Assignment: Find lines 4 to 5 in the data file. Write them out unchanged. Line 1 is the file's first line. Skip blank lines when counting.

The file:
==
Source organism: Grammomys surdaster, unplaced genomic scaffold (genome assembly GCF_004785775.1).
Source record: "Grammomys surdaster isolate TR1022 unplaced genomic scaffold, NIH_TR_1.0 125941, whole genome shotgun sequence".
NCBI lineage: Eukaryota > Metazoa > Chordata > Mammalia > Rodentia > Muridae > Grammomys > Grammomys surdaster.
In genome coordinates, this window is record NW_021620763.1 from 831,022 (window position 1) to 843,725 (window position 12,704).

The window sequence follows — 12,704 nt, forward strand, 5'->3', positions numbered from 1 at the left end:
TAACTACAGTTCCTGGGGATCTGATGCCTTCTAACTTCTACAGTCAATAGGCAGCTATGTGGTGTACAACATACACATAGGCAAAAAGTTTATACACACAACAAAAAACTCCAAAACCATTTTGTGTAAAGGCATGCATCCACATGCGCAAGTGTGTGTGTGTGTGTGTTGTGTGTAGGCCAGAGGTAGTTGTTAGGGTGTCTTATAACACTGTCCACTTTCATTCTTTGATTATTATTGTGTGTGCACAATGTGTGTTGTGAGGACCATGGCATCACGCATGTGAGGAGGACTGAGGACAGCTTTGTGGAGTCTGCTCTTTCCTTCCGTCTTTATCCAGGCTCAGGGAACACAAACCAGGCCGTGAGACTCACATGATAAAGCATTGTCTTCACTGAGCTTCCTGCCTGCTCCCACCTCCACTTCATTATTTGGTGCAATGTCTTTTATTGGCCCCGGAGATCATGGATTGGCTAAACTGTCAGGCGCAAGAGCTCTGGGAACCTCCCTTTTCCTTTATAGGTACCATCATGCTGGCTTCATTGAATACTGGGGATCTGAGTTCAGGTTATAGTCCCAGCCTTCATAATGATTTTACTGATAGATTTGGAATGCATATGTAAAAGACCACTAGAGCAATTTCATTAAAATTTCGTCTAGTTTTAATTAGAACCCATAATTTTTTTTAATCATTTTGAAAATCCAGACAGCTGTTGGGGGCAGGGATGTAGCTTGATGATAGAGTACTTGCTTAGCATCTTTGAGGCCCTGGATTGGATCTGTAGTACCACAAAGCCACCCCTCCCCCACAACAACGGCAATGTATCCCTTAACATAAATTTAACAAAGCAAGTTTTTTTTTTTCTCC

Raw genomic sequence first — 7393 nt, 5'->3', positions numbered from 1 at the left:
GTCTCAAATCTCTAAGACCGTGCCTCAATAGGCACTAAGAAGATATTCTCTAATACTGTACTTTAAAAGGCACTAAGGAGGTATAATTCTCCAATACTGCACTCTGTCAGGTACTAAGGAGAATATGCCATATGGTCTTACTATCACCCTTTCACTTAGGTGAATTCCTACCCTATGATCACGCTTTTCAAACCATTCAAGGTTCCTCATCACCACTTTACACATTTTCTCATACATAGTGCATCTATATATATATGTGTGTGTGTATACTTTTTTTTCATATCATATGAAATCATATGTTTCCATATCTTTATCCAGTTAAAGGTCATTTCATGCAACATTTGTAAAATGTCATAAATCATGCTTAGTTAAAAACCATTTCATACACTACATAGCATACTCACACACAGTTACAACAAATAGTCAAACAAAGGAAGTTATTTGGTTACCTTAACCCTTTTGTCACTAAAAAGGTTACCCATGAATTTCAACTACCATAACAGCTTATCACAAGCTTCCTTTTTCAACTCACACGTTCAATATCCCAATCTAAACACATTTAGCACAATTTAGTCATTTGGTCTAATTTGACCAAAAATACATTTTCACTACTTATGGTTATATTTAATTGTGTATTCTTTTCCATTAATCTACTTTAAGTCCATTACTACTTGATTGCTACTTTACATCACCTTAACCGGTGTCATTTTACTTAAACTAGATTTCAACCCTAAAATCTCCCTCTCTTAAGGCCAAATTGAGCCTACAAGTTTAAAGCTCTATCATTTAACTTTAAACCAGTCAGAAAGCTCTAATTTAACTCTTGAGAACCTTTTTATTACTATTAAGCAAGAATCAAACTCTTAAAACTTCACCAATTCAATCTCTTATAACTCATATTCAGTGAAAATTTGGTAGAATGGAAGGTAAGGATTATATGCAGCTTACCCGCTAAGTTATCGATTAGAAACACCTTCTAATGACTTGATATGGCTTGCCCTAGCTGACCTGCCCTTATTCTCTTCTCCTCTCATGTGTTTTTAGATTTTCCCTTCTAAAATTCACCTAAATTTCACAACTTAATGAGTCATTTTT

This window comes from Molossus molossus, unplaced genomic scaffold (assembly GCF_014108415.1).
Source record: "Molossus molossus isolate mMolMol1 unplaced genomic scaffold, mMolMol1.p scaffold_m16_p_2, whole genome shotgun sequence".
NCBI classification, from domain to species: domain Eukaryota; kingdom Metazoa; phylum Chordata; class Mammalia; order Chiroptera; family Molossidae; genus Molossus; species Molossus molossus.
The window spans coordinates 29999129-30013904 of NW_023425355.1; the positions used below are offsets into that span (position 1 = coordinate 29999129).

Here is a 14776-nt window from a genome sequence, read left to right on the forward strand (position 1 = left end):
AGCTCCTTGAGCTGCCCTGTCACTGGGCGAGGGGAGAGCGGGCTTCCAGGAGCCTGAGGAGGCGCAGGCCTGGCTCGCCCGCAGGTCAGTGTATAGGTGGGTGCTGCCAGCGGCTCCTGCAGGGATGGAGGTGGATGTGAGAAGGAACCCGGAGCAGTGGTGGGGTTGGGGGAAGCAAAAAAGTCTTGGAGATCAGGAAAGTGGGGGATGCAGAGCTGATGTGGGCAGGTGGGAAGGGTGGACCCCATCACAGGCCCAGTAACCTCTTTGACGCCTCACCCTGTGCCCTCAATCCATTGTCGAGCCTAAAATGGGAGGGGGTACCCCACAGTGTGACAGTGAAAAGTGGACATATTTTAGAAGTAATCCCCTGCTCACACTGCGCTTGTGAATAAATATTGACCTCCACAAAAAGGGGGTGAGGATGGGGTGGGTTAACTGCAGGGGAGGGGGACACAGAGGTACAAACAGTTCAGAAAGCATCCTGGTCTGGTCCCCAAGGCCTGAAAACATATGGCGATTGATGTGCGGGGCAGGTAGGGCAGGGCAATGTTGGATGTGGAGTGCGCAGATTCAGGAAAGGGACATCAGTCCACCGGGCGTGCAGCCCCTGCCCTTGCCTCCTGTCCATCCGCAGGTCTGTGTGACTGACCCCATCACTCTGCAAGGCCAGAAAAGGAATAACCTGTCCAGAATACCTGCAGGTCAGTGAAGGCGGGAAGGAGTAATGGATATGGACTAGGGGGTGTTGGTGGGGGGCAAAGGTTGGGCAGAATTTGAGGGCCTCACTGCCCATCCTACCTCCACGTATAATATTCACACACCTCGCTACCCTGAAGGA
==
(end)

In genome coordinates, this window is record NW_021620763.1 from 831,022 (window position 1) to 843,725 (window position 12,704).

The window sequence follows — 12,704 nt, forward strand, 5'->3', positions numbered from 1 at the left end: